Already ten countries have committed to live without coal in 2030: three of the G7 economies – United Kingdom, Canada and France – and six other EU countries. The Netherlands has joined the list this month. Indonesia, the third-largest builder of new thermal power plants, has also announced that it will not start any other new coal projects in its main power grid.
From 2014 to the present day, countries such as Belgium or municipalities of the size of Peking with its 20 million inhabitants have already completely eliminated the use of coal for electricity, and an increasing number of them are announcing their cessation by 2030, Greenpeace said in a statement.
On the other hand, China and India, the two most populous countries on the planet, have drastically reduced investments in new plants due to, among other things, public protests against high levels of air pollution, they add.
Moreover, since 2010, more than a quarter of the 1,675 coal-owning or coal-burning companies in the world have abandoned the business, according to new research from the CoalSwarm and Greenpeace platform. This represents about 370 large coal-fired power plants, whose electricity production is equivalent to six times that of the United Kingdom and more than 365 billion euro in retired or undeveloped assets.
“Before 2014, no jurisdiction had completely abandoned coal,” said Lauri Myllyvirta, energy analyst at Greenpeace East Asia. “What we are seeing now is the beginning of a major overhaul of our energy system, one that can cope with climate change and air pollution. Governments now need to accelerate to reach a 100% renewable energy scenario and ensure a fair transition for workers and communities affected by the collapse of the coal industry,“.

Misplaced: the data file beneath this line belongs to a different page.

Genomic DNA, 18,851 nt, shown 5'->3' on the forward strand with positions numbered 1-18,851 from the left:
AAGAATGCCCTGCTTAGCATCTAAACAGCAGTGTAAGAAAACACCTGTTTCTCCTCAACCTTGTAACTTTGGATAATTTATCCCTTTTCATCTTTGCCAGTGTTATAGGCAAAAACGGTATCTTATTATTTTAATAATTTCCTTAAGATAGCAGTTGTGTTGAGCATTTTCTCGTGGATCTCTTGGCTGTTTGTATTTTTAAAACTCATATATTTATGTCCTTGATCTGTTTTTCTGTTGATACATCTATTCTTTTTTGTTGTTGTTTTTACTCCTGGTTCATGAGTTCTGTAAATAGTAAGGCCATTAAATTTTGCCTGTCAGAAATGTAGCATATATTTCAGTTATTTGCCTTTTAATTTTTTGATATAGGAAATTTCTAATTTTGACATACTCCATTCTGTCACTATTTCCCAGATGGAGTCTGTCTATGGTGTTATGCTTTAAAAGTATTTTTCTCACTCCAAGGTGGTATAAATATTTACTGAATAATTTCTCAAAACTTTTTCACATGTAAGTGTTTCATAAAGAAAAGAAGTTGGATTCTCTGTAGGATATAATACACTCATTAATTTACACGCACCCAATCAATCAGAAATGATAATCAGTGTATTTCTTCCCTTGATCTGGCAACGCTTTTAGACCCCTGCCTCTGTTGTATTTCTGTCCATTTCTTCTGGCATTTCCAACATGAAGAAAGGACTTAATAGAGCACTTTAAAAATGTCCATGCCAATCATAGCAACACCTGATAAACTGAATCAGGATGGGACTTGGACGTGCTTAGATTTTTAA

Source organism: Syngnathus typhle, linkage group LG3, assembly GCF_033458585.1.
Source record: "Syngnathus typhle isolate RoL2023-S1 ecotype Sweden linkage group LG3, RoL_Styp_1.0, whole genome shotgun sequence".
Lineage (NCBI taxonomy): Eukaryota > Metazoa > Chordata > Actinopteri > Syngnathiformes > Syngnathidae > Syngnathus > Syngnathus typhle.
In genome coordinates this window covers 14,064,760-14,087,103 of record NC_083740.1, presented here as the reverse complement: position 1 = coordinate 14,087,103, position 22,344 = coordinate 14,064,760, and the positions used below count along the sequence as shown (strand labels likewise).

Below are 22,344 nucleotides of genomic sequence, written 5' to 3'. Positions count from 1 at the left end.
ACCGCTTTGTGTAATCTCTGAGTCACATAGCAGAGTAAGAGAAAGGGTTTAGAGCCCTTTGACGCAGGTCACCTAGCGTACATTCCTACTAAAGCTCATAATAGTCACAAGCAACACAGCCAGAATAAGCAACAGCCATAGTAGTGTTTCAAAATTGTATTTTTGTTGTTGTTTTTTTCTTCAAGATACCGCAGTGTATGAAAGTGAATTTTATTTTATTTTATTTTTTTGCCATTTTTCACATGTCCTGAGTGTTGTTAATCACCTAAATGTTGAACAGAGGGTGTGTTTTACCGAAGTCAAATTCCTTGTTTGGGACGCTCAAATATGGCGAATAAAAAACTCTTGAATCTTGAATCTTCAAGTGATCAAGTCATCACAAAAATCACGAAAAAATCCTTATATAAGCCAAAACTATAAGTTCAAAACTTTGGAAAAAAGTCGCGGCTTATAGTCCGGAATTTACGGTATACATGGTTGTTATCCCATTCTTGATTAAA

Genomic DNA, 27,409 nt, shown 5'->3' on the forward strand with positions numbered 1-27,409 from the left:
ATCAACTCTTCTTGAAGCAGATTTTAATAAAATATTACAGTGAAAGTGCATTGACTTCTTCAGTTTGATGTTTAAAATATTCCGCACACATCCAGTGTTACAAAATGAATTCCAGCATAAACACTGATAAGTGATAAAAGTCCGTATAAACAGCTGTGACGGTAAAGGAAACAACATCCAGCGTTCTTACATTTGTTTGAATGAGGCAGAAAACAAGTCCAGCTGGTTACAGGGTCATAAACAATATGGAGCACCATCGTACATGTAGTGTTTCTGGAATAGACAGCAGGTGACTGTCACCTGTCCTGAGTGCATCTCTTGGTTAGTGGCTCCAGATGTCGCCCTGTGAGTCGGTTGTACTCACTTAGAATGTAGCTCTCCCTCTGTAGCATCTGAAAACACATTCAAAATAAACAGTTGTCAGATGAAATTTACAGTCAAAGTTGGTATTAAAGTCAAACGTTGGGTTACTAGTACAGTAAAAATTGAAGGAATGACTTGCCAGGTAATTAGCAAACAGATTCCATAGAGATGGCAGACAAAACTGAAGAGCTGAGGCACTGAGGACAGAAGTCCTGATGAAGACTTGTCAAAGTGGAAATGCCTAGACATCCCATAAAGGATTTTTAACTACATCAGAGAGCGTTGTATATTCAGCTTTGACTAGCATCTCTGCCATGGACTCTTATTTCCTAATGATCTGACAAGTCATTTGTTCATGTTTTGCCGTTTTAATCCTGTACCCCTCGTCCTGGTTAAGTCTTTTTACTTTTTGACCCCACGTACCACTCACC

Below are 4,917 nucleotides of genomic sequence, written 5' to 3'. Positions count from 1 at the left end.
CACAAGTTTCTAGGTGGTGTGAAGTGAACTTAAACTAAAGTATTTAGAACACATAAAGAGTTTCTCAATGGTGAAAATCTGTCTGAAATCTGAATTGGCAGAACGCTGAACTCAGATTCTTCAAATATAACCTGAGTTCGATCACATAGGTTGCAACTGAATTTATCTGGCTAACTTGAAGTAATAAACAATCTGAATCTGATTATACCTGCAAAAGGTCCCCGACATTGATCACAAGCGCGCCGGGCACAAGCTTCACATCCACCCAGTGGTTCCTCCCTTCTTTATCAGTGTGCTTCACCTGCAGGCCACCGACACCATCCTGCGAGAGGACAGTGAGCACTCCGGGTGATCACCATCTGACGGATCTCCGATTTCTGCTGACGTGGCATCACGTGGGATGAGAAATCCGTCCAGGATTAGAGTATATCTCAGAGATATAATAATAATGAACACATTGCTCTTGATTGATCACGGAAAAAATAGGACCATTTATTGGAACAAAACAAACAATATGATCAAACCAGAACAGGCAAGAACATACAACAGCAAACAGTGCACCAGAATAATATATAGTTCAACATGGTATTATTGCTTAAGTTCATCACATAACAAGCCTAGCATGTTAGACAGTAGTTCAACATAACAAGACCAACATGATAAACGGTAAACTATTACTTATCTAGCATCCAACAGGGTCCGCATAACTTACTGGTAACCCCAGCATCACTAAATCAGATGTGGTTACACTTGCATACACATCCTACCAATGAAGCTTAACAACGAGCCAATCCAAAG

Live without coal
Tatiana Nuño, head of Greenpeace’s climate change campaign, draws attention to the fact that while in the past two years, record amounts of coal have been withdrawn, a trend she believes will accelerate, “the Spanish Government has announced that it will approve a Royal Decree to regulate the closure of thermal plants that could go in the opposite direction “.
“Coal burning is the main cause of climate change, in addition to producing other polluting substances that impact our health. Now more than ever, there is a need for policies, such as those being enforced by an increasing number of countries, to plan for the closure of the 16 coal-fired power stations in our country before 2025“, Nuño said.
Greenpeace adds that “despite President Trump’s rhetoric about the reactivation of the coal industry, the decision to withdraw coal plants in the United States continued in 2017 at the same pace as the previous year, with 54 units announcing their shutdown– a generation capacity equal to the overall Spanish thermal coal-fired power plants- California’s largest US economy, is already free of coal and is actively pushing its neighboring states to reduce their carbon footprint. Massachusetts is due to close its latest coal-fired power plant this year and five other states – Connecticut, Hawaii, New York, Oregon and Washington – are already scheduled for shifting-away from them. “